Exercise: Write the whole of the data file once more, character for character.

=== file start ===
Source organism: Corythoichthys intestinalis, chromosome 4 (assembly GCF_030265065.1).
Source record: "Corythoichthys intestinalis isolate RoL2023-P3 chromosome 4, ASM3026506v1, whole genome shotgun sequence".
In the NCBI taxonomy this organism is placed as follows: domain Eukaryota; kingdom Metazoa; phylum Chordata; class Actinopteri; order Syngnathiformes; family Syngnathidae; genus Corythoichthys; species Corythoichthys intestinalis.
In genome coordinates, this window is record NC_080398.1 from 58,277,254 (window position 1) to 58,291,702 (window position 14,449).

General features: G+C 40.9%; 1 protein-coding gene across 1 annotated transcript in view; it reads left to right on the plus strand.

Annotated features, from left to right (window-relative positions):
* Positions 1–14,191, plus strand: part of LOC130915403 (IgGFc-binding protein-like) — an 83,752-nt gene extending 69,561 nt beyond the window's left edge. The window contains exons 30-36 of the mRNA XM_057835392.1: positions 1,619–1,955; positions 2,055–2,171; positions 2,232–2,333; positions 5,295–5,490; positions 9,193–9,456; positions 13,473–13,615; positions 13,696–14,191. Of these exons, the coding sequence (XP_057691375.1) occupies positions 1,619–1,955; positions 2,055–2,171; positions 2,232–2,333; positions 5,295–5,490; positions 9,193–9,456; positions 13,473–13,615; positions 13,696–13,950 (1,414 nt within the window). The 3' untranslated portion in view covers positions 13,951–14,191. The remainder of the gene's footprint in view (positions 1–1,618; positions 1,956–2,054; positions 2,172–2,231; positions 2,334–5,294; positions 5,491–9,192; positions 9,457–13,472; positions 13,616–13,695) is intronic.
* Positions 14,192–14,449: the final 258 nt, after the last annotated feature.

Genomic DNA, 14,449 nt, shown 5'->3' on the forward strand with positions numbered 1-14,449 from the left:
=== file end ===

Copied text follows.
Source organism: Corythoichthys intestinalis, chromosome 4 (assembly GCF_030265065.1).
Source record: "Corythoichthys intestinalis isolate RoL2023-P3 chromosome 4, ASM3026506v1, whole genome shotgun sequence".
In the NCBI taxonomy this organism is placed as follows: domain Eukaryota; kingdom Metazoa; phylum Chordata; class Actinopteri; order Syngnathiformes; family Syngnathidae; genus Corythoichthys; species Corythoichthys intestinalis.
In genome coordinates, this window is record NC_080398.1 from 58,277,254 (window position 1) to 58,291,702 (window position 14,449).

General features: G+C 40.9%; 1 protein-coding gene across 1 annotated transcript in view; it reads left to right on the plus strand.

Annotated features, from left to right (window-relative positions):
* Positions 1–14,191, plus strand: part of LOC130915403 (IgGFc-binding protein-like) — an 83,752-nt gene extending 69,561 nt beyond the window's left edge. The window contains exons 30-36 of the mRNA XM_057835392.1: positions 1,619–1,955; positions 2,055–2,171; positions 2,232–2,333; positions 5,295–5,490; positions 9,193–9,456; positions 13,473–13,615; positions 13,696–14,191. Of these exons, the coding sequence (XP_057691375.1) occupies positions 1,619–1,955; positions 2,055–2,171; positions 2,232–2,333; positions 5,295–5,490; positions 9,193–9,456; positions 13,473–13,615; positions 13,696–13,950 (1,414 nt within the window). The 3' untranslated portion in view covers positions 13,951–14,191. The remainder of the gene's footprint in view (positions 1–1,618; positions 1,956–2,054; positions 2,172–2,231; positions 2,334–5,294; positions 5,491–9,192; positions 9,457–13,472; positions 13,616–13,695) is intronic.
* Positions 14,192–14,449: the final 258 nt, after the last annotated feature.

Genomic DNA, 14,449 nt, shown 5'->3' on the forward strand with positions numbered 1-14,449 from the left: